For the subject matter with which we are here concerned such an analysis is not required. they are bent on destroying the "decadent" Western civilization. We do not need to discuss the question whether socialism necessarily leads to total war. who during the war will be used in the front line. But they are no longer entrepreneurs. Mobilization has become total. L It is irrelevant in this connection whether or not the former entrepreneurs are given a privileged position in this system o war socialism. all of which now serve the army. He also decides how the products are to be used. 3. where and at what prices to purchase the means of production. The supreme commander then decides what is to be produced and how. They are shop managers who are being told what and how to produce. he replaces the work of the able-bodied by the work of less fit draftees. It may suffice to state that the aggressors cannot wage total war without introducing socialism. the nation and the state have been transformed into an army. are still employed on the home front. . it is necessary in peacetime to put production on a war footing just as much as to prepare and organize the army.70 / Ludwig von Mises cises power over the entire nation. If peace is regarded as a mere truce during which the nation has to arm itself for the coming war. They may receive larger rations than those who formerly were only clerks or laborers. and to replace it by a new order. The totalitarian hordes are attacking the nations which seek to maintain the market economy and democracy. The transition from peace conditions to war conditions is then merely the moving of those men from the home front into the army. and places as many able-bodied at the front as he can spare at home without endangering the supplies of the army. The only difference between war and peace in this respect is that in time of peace a number of men. war socialism has replaced the market economy. and to whom and at what prices to sell the products. It is apparent that in the final analysis war and the market economy are incompatible. It would be illogical then to delay the total mobilization until the outbreak of hostilities. The market economy could only develop because industrialism had pushed militarism into the background and because it made the total war "degenerate" into the soldiers' war. Market Economy and National Defense Today the world is divided into two camps. f They may be called managers and have higher positions in the factories.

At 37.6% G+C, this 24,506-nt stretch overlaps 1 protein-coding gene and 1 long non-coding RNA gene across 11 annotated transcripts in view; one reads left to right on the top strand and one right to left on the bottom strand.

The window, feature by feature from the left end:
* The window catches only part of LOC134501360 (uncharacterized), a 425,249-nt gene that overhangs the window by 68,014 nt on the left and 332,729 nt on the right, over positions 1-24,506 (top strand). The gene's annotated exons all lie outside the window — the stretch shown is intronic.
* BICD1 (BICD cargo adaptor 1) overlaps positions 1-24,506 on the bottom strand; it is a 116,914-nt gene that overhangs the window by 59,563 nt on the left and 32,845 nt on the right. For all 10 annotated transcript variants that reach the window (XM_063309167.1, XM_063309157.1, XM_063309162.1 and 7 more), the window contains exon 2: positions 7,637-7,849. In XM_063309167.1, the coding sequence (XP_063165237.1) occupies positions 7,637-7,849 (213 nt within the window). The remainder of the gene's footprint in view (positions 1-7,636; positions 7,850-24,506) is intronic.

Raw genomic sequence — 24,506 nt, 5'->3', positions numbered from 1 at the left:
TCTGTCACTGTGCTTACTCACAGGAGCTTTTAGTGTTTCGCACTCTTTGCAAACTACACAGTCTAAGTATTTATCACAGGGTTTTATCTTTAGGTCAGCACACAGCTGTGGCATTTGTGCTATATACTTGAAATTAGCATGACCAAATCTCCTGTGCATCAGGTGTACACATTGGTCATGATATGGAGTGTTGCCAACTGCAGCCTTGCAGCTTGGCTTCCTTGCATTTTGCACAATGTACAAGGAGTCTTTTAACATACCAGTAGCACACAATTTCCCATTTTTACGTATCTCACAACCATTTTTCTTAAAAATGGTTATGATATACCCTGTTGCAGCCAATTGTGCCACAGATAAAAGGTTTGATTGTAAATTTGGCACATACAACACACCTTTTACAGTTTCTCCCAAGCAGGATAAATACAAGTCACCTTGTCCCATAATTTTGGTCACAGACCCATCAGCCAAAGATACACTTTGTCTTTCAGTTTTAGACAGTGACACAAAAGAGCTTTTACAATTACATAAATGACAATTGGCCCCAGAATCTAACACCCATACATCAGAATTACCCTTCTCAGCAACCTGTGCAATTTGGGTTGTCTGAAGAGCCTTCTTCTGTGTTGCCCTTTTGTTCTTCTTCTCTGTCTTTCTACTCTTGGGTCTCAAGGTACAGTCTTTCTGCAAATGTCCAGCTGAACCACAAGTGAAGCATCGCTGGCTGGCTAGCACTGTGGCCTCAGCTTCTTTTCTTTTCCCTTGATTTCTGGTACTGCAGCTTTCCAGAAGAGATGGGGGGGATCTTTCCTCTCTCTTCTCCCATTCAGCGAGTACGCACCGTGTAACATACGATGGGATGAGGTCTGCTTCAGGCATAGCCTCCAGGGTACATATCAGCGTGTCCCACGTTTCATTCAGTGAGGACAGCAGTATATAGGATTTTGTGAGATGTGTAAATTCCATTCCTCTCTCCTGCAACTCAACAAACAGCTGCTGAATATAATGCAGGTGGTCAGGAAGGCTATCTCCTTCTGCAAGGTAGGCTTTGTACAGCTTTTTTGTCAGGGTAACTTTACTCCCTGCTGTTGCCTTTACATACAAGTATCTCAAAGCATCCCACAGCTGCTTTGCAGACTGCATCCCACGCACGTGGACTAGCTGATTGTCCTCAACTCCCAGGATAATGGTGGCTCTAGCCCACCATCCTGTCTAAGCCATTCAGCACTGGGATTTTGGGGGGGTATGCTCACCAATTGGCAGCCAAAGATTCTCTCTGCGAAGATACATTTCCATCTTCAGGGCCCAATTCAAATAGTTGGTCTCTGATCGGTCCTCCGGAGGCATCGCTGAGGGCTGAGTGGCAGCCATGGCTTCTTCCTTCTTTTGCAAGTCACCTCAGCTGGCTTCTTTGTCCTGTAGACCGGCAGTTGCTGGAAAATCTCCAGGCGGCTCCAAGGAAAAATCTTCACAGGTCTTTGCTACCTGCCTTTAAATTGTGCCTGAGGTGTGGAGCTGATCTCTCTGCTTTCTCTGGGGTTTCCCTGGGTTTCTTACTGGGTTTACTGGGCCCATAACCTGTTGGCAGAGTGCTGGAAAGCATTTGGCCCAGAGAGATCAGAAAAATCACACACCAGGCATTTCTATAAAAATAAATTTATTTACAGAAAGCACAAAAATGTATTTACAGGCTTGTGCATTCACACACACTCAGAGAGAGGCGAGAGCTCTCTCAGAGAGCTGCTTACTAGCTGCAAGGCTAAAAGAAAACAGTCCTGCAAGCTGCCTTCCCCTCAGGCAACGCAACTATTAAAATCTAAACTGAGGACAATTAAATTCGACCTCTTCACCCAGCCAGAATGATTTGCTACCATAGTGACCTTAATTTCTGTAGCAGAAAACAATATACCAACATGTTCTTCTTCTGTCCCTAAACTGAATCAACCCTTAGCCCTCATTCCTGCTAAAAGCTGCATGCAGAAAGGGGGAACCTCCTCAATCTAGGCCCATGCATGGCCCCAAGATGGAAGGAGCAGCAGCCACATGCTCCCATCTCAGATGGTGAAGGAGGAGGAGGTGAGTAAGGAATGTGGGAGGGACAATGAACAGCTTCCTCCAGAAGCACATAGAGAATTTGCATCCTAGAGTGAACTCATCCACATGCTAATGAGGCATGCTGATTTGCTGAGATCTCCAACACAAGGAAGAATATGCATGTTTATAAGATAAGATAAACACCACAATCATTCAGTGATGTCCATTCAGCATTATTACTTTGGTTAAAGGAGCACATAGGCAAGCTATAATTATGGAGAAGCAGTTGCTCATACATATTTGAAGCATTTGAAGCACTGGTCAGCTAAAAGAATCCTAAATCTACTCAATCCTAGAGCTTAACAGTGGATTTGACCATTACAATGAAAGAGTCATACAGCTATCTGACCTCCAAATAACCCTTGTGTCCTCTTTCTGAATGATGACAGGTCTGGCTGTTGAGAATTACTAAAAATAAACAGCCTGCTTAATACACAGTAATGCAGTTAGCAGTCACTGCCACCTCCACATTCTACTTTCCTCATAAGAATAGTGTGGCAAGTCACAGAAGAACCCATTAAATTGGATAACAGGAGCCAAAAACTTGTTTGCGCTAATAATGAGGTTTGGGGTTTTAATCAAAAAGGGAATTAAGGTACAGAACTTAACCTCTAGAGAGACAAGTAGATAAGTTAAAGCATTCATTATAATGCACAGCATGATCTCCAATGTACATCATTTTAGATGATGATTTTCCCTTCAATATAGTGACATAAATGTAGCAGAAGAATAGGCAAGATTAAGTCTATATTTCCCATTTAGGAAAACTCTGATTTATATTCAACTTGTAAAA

which had at their disposal the resources of the whole world. The production of goods for private consumption was cut to the minimum. but we have to interpret them correctly. in France mainly thefvont populaire-used strong language against the Nazis. entered the conflict poorly armed and equipped and they have been unable to overcome this inferiority. which enjoyed democracy and the social system of a market economy. The German army has an enormous superiority in every type o equipment that a fighting army f requires. Hitler openly prepared for a war of annihilation against France and England. These are not names which were given to them by others or by their opponents. Is this necessarily true? Must a nation defending itself against the aggression of totalitarian countries itself become totalitarian? Is a state. there were in Europe outside of the totalitarian countries only two parties: the anti-communists and the anti-fascists. War production was expanded to the limit. Even at the time when the Nazis came to power the German Reich was by far better prepared for a new war than the English and French experts assumed. and democracy for dictatorship. They want American participation in the war to defeat Hitler and to introduce his system in the United States. that is to give up the market economy for socialism. The English and the French stood by as if it did not concern them at all. Hitler has transformed the Reich into an armed camp. The anti-fascists-in England primarily the Labour Party. During those critical years which preceded the outbreak of the second World War. Since 1933 the Reich has concentrated all its efforts on preparation for war.War Economy / 71 It is believed that this aggression forces the attacked to adjust their social system to the requirements of this total war. Exultingly the "progressives" express the same opinion. But they opposed every improvement in the armament of their own coun- ." In the United States this argument is the main support for isolation. unable to fight a totalitarian and socialist enemy successfully? It is widely believed that the experience o the present war proves f that the socialist production is in a better position to supply arms and other war material than is a market economy. The isolationistsbelieve that freedom can only be preserved by nonparticipation in the war. the parties themselves adopted these designations. we ourselves are accepting his economic order and political system.Despairingly one group says: "War inevitably leads to socialism and dictatorship. While we are attempting to defend democracy and to repel the attack of the enemy. They welcome the struggle against Hitler because they are convinced that the war must bring socialism. The armies of France and of the British Empire. These facts are undeniable.